Although you may feel like you can tolerate a quick walk to the shops in the cold or a short wait at the bus stop. Bear in mind that even a short period of tension, shivering and reduced circulation could make you feel worse for hours afterwards. Get yourself a good quality coat, hat, scarf and gloves. Keeping your core temperature warm will stop your body from reducing the blood flow to your limbs.
Make sure you are nice and warm at home and in bed. Having the heating on can be a financial drain, so if you don’t like to have the heating on too much drink plenty of warm drinks, cover yourself up with blankets, use hot water bottles and even look at getting an electric blanket or throw to provide warmth to your body. Sitting for long periods of time in the chilly weather is going to make you feel stiff and unpleasant, even if you had no existing injuries or joint problems.
  1. Barometric Pressure

It’s an old wives tale that people can feel a storm or rain coming in their bones. Some of us feel achy and unpleasant in bad weather. Before it rains the barometric pressure drops, and it could be this, not the rain or dampness itself that causes the pain. While the scientific community hasn’t been able to prove either way whether barometric pressure causes joint pain or not, this is a phenomenon that has been recorded around the globe for thousands of years. Even Hippocrates wrote about it in 400 B.C.
It may or may not be true, but there is a theory that before a storm the drop in air pressure means there is less pressure on the joints. In someone with a pre-existing injury or old injury, the inflammation may become worse because of the pressure drop.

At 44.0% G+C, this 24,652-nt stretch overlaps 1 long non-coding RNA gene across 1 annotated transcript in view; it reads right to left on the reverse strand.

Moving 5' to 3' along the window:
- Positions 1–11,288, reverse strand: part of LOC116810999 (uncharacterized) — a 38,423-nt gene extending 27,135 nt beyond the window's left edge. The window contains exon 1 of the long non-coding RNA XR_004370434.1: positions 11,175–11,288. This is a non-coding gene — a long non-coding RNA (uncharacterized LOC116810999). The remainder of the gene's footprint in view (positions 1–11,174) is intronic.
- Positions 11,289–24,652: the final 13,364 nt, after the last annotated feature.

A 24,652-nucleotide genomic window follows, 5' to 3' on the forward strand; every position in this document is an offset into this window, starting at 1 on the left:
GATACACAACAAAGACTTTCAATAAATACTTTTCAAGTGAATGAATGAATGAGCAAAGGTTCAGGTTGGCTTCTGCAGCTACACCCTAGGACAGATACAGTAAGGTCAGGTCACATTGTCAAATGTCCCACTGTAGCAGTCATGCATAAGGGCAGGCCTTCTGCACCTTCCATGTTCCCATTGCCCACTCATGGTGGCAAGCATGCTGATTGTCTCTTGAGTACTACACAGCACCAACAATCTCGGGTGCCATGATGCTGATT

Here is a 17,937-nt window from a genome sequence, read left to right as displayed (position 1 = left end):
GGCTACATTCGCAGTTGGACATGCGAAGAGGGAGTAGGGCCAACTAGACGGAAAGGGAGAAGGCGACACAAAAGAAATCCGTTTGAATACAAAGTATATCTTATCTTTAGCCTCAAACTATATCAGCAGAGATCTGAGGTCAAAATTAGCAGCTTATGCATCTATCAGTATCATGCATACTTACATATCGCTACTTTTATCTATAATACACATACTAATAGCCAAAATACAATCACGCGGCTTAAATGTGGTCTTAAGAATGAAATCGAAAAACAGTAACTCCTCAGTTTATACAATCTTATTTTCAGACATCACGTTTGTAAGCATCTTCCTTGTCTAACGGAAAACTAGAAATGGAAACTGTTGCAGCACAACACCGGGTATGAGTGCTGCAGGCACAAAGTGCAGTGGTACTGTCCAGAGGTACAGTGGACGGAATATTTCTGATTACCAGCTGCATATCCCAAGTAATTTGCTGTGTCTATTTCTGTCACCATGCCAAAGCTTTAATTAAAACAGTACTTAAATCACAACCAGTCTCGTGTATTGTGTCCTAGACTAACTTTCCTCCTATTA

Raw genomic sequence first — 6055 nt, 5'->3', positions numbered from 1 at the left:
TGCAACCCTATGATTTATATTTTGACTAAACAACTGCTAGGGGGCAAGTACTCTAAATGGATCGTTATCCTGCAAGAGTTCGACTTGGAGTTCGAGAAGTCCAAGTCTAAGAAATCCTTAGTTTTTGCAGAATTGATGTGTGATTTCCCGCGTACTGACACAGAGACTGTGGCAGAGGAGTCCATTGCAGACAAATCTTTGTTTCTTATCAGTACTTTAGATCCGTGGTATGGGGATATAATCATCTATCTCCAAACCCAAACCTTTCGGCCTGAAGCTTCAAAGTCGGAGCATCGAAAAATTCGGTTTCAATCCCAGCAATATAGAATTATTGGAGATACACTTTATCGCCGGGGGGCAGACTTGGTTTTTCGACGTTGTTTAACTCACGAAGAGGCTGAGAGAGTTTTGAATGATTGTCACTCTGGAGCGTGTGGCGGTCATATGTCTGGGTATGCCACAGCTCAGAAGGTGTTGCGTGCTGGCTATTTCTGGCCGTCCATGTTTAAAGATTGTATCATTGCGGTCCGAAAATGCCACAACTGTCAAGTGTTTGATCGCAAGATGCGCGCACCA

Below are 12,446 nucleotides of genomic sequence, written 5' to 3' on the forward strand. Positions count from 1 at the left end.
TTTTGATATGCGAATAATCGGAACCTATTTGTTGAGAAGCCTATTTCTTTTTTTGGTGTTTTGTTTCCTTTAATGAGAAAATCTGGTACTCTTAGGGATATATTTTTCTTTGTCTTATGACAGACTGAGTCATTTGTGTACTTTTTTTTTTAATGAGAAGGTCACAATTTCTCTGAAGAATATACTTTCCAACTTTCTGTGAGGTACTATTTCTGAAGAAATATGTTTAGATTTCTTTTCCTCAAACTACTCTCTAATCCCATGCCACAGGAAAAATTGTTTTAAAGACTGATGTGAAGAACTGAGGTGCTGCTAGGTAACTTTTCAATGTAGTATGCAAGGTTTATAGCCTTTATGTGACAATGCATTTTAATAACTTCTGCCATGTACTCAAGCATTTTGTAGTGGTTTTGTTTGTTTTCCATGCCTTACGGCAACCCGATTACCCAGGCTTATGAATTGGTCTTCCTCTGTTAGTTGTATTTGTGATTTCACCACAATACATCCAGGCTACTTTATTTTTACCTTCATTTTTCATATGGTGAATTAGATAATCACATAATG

Some of us need to pay a little extra attention to our bodies and how we care for ourselves in the cold months. We don’t believe that pain should ever just be tolerated or accepted as a fact of life. There are many things we can do to manage pain or to improve the condition causing it. We’re currently offering free 30 minute assessments to new patients, so if you would like to get to the bottom of what’s causing your pain and have us suggest a treatment plan just follow this link and submit your details.

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The Author

Lewis Payne

Lewis graduated from The University of Nottingham in 2013 with a First Class Honours in Physiotherapy, worked as Sheffield F.C.’s first team Physiotherapist, and now runs a leading-edge private clinic in Sheffield. With over ten years of experience, he specialises in manual therapy, advanced technological treatments, and exercise-based approaches, focusing on spinal and joint conditions, sports injuries, and specifically complex spinal issues like disc pathology and scoliosis. Lewis leads in IDD Therapy, performing over 6000 treatments, offers MRI referrals and reviews, and employs a holistic treatment philosophy viewing the body as a Tensegrity structure. He excels in postural analysis, soft tissue release techniques, and prescribes biomechanical corrective exercises to enhance natural movement.